Gunderloy would write and publish about his motives throughout his reign at F5 both within its pages and when he opined for others, such as he did in a 1987 issue of Toronto’s The Blotter, where he distilled his desire into two primary reasons: inertia and fascination. Of the former, Gunderloy described it as the “enormity of the task” — but not so much an inertia to circulate ideas as much as a fear of disappointing his fellow small press publishers if he quit, the enormity of having to explain it to them. He shared this slightly tongue-cheek, lamenting writing refund checks to zines like POND SCUM JOURNAL and wasting his bulk mailing rate renewal; yet the inertia felt palpable as Gunderloy described the state of his house as he prepped yet another magnanimous issue:
“There are letters and rejected illustrations strew across the floor of the living room. In the basement, the photocopier is out of dispersant, having made one too many dummy pages for layout. Upstairs in the study, things are no better, with fanzines spilling out of cardboard boxes, stacked high on the desk, and crammed into filing-cabinet drawers. (There are, of course, never enough drawers for the fanzines received). And of course the mailbox is already spewing forth things to be reviewed for the issue … as if writing 428 fanzine reviews for the current issue wasn’t enough.”
But really it was the second thing that drove Gunderloy to dedicate 90-100 hours per week to putting out F5: his fascination with the small press. After disclosing that he walked away from “a moderately successful career as a science fiction fan,” where he edited zines and printed APAs, his craving to write and publish ultimately led him back to F5.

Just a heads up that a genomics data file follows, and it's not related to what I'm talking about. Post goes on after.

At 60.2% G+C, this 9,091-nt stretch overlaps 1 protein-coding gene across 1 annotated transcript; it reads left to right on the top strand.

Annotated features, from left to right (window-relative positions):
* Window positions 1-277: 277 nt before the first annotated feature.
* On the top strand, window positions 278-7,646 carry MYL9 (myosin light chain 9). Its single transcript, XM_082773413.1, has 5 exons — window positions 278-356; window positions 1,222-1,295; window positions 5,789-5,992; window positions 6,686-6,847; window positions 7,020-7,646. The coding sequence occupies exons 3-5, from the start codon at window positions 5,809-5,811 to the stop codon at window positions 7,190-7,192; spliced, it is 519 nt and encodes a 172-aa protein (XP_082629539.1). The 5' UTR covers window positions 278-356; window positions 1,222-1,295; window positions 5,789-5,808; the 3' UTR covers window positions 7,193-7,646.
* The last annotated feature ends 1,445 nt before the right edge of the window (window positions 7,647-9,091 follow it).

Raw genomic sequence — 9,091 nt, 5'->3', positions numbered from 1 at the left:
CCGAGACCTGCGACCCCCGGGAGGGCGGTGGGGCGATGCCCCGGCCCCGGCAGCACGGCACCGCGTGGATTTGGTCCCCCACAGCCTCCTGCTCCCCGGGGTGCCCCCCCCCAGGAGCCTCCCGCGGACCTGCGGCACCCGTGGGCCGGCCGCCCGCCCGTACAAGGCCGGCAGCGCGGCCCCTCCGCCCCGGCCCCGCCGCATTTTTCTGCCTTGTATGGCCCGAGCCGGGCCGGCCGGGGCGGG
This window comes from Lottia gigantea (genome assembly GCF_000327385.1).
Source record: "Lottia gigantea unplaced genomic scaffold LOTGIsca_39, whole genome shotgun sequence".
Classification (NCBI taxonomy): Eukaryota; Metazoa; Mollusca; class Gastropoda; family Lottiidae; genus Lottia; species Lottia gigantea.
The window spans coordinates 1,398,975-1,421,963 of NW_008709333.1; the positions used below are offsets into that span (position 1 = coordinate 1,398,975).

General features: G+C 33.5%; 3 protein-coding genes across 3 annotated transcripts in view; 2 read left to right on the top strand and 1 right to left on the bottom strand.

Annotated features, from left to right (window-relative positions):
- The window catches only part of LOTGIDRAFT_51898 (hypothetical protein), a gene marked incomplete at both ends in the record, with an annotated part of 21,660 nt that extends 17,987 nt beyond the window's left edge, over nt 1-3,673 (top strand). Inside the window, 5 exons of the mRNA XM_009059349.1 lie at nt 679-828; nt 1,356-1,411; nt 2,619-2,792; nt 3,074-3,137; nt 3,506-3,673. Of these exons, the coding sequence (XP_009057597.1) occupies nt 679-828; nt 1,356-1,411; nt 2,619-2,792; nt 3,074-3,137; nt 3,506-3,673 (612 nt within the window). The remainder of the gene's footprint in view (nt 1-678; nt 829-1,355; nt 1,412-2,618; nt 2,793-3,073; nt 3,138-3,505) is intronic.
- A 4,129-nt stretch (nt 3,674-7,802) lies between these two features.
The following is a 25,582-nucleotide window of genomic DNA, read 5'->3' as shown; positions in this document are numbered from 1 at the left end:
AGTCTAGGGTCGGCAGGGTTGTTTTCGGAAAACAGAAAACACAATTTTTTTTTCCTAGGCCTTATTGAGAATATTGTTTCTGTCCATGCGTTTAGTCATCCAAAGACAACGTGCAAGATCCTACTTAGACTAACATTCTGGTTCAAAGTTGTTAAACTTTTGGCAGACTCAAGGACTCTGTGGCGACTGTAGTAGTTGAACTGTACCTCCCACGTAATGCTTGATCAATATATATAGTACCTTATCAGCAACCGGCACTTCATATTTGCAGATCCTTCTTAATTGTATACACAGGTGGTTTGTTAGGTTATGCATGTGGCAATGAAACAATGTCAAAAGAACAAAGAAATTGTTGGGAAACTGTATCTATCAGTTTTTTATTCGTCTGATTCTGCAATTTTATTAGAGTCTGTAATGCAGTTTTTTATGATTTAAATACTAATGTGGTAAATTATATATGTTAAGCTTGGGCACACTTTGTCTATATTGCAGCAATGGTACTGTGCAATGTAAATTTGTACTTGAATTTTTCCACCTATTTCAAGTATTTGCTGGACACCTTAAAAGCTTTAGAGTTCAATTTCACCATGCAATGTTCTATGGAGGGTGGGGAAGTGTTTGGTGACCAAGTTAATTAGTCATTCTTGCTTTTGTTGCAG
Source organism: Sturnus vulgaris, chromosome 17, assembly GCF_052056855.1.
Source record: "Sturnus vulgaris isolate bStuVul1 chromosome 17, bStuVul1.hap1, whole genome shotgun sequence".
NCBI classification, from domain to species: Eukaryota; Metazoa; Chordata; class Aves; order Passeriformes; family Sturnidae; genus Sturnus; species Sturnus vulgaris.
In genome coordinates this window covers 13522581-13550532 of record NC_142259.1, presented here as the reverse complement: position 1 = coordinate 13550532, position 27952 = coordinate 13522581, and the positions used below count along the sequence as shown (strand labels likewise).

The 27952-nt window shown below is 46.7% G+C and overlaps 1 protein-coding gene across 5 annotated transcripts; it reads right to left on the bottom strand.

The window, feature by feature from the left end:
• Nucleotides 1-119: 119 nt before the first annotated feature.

This seems slightly revisionist, because as far as the archives demonstrate, Gunderloy not only read and wrote every single day, he published nearly every single day. In his perzine Accumulations (started in December 1978), for instance, he reflected on everything, from the deep to the mundane; regardless if he was ruminating on a new job in LA, detailing a trip to rendezvous with other sci-fi fans in NYC, or contemplating his relationships with his partner or roommates, whatever he was absorbing, Gunderloy was documenting as much of it as he could.
Introspection aside, he was open-minded, endlessly curious, and dedicated to the free press, and especially to the freedom of the small press. In his essay for The Blotter, Gunderloy describes his role as “part cheerleader, part discussion facilitator, part networker,” ultimately because he believed that:
“…a healthy small press is a sign of a healthy society. Further—and I feel this is a crucial point— even the crackpot ideas must have the opportunity to find their way to the intellectual marketplace. That’s why I give equal time to the journals dealing with the Shaver Mystery, the UFOs, the flat earth, the Discordian society, and anarchy as I do to more respectable things such as literary and music magazines. I don’t think we can or should stifle this segment of society. Not only does self-publishing act as a safety valve for the lunatic fringe, it also serves to keep the mainstream thinkers at least a wee bit honest.”